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Source : Ben O'Bro Unsplash
December 22, 2022
Author : Alex Bustillos
Affordable housing remains a challenge in the Big Apple.
New York rents range from $3,150 for a studio to $6,995 for a 4-bedroom. All currently available listings have a median price of $4,000, or around $72 per square foot. For the apartment units and dwellings in December 2022, median rents have grown dramatically during the last year.
According to NYC council figures, the city only created 200,000 new housing units between 2010 and 2020, despite gaining 630,000 new residents and adding over one million jobs. This has led to increases in rental costs.
The plan is the council's answer to the city's worsening housing problem. It intends to increase affordability by substantially increasing housing supply in every part of the five boroughs — including in locations where the city has previously encountered opposition from locals.
The neighborhood-based housing production targets envisioned under the council's so-called "Fair Housing Framework" would be designed with key region variables in mind, like transportation access and displacement risks for low-income people.
In addition, NYC mayor Eric Adams unveiled a three-pronged effort to address New York City’s affordable housing crisis and underlying housing shortage by rapidly accelerating the pace of housing production, with a "moonshot" goal of meeting the need for 500,000 new homes over the next decade. This project has been called “Get Stuff Built” and will be done in collaboration with the New York State, the New York City Council, and New Yorkers in all five boroughs.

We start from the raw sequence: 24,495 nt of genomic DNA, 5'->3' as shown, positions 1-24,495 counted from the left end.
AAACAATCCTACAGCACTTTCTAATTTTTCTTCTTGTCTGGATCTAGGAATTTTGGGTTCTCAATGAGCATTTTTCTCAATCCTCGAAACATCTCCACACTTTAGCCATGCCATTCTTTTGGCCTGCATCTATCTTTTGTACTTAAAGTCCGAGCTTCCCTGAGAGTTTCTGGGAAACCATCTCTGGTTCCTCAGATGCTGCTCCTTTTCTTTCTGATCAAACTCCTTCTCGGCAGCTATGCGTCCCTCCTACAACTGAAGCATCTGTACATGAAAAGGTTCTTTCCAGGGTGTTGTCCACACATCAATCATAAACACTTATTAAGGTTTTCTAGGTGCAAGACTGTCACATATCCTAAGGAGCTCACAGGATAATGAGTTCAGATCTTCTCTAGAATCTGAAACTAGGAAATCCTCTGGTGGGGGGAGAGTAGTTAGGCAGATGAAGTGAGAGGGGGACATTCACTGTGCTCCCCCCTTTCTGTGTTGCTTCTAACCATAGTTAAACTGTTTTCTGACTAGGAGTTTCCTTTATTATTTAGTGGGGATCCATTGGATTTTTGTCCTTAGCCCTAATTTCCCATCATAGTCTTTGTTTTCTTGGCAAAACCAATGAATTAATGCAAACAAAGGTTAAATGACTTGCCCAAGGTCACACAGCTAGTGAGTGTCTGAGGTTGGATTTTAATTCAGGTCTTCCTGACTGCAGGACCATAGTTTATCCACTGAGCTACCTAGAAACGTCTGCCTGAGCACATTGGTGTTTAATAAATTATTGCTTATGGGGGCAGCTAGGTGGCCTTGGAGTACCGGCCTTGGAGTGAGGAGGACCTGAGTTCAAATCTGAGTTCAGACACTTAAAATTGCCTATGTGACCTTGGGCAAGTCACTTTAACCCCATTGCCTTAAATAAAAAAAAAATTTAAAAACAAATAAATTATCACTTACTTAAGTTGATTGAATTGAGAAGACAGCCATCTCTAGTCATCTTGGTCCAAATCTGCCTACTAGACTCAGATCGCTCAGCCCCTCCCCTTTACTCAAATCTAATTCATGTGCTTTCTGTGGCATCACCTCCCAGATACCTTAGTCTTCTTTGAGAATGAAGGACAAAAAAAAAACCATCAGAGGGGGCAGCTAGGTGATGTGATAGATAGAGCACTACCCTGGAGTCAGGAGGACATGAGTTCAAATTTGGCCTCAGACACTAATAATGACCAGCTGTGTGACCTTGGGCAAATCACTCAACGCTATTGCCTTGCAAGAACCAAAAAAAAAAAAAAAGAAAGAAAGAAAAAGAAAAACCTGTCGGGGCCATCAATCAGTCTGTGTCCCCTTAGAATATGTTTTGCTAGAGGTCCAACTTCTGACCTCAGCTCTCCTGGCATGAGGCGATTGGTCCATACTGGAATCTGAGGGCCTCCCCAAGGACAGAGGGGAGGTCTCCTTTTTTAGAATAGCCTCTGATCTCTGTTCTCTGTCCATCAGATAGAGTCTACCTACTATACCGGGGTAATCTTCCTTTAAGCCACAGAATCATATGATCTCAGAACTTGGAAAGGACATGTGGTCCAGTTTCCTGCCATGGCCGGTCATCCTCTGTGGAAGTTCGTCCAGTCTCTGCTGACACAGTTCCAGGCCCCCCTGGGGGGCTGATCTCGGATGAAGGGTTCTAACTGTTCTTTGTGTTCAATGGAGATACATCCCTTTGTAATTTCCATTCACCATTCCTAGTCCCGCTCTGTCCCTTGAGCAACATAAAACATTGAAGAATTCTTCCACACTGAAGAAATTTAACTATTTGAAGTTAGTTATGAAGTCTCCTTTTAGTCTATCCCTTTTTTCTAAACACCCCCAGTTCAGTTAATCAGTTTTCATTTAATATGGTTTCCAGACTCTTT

Mayor Adams said, "If New York is to remain the city we love, we must have places for the people we love. We need more housing, and we need it as fast as we can build it. The system has been broken for so long that we have come to view it as our reality. Our city declared a housing emergency five decades ago, yet, we have failed to address it with the same urgency we would any other crisis. That ends now.”
A citywide zoning text revision will be done to make it simpler to build houses.
Another proposed modification would boost the permissible floor area ratio of affordable housing, but it would have to go through several Council hoops before it could be implemented. The reasoning goes that by doing so, it will be easier to produce cheap housing outside of complex new developments, such as rehabilitating underutilized commercial spaces.
Another proposal aims to eliminate tight parking space restrictions for residential housing, which the mayor and Council agree are unnecessary.
The floor-area-ratio modification, however, is contingent on Governor Hochul and state legislators.
To gain higher density through extending the legally authorized floor area ratios, the state would have to overturn the so-called 12 FAR cap on residential developments, which is also a major component of a strategy given out by Hochul and Mayor Adams on Wednesday.
In high-density locations, the cap severely limits permitted floor ratios in respect to the size of a residential building's lot size. Its repeal would make it simpler to build housing in locations currently dominated by commercial space, such as Midtown Manhattan and Downtown Brooklyn.
However, the mayor and the Council are at odds on several other issues.
The Council requests that the mayor enhance staffing levels at the Department of Housing Preservation and Development, which is responsible for maintaining the city's affordable housing portfolio. The Council also demands that HPD be allocated $2.5 billion in capital housing spending each year, in addition to the New York City Housing Authority's $1.5 billion.
The Council's combined capital financing demands are $1.5 billion higher than what the mayor allocated for the two agencies this year, given the city's expected budget deficits over the next five years. He may be hard-pressed to increase those spending levels in future plans.
The Council plan also encourages HPD to raise production targets for "extremely low-income" and "very low-income" households, which are the city's most rent-burdened and housing-deficient populations.